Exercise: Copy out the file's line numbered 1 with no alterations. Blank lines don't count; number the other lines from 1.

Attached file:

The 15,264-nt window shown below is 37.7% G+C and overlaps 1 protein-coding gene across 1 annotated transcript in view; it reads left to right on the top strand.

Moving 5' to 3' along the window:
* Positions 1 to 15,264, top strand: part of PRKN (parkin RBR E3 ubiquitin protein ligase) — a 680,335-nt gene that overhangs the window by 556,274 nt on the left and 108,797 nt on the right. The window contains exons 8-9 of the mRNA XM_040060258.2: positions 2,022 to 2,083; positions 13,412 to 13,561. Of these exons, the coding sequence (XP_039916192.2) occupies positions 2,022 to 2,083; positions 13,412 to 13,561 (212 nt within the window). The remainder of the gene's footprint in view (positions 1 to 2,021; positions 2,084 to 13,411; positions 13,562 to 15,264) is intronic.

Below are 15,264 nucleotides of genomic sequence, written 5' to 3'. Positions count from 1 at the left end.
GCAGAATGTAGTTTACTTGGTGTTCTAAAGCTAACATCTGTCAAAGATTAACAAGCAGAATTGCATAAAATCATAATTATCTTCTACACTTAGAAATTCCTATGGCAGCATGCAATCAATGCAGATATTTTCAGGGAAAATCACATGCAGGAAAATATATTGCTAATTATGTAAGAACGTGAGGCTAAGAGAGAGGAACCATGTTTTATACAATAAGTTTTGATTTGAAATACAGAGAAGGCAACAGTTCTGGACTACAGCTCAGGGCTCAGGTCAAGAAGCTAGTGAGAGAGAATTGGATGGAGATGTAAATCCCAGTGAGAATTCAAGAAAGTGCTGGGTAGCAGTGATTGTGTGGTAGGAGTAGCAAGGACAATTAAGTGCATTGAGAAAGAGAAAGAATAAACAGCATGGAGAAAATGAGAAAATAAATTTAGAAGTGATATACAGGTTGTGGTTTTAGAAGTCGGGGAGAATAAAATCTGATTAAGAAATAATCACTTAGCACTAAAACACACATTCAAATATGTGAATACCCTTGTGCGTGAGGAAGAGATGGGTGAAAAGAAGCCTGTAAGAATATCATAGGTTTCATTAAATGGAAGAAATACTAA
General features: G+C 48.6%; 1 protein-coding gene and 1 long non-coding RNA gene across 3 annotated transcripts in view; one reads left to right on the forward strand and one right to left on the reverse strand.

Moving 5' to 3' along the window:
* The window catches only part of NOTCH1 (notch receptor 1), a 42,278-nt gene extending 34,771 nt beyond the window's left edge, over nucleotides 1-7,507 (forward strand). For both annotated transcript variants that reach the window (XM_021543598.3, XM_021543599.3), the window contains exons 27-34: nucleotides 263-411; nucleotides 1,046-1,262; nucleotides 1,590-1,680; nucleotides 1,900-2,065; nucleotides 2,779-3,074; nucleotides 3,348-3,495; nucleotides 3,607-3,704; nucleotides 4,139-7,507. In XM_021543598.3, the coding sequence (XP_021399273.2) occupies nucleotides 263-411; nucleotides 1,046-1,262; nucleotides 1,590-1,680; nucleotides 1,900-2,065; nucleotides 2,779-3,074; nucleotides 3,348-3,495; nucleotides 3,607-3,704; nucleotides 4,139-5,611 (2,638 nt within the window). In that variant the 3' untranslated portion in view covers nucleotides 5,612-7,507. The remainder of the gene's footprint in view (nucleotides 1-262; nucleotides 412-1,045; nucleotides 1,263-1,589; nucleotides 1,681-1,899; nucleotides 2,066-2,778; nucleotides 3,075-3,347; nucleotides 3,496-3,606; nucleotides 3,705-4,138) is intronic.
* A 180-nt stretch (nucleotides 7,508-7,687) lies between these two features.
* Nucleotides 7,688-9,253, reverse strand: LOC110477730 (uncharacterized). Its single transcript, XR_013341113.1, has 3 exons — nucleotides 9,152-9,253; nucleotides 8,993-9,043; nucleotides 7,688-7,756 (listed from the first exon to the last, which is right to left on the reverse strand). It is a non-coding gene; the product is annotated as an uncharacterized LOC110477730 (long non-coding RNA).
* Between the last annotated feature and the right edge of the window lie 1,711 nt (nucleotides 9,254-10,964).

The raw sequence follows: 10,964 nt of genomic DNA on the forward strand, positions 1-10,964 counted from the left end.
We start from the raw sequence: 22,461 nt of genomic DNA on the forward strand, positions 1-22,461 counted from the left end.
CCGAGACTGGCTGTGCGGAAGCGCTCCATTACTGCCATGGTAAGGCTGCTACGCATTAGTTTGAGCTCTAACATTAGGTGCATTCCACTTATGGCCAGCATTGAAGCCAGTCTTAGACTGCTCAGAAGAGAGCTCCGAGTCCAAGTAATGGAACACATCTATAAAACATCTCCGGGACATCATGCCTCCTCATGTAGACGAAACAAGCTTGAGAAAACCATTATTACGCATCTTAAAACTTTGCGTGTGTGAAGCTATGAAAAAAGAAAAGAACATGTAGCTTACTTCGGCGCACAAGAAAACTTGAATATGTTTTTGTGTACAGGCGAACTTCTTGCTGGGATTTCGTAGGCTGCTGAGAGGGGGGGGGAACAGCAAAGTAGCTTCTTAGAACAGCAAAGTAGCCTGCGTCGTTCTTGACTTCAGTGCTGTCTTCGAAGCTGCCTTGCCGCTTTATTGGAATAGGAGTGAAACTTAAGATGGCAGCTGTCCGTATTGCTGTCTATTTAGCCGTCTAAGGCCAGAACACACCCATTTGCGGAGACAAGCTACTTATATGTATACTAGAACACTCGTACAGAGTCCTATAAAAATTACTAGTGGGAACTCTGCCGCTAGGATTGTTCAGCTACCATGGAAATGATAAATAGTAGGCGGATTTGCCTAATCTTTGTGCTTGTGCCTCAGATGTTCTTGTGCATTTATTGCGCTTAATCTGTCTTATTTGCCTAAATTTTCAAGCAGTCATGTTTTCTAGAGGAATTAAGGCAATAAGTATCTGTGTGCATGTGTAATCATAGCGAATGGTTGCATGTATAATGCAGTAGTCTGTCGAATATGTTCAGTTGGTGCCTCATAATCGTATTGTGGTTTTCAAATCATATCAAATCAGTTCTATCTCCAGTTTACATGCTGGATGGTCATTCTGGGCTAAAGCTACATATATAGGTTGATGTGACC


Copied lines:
The 15,264-nt window shown below is 37.7% G+C and overlaps 1 protein-coding gene across 1 annotated transcript in view; it reads left to right on the top strand.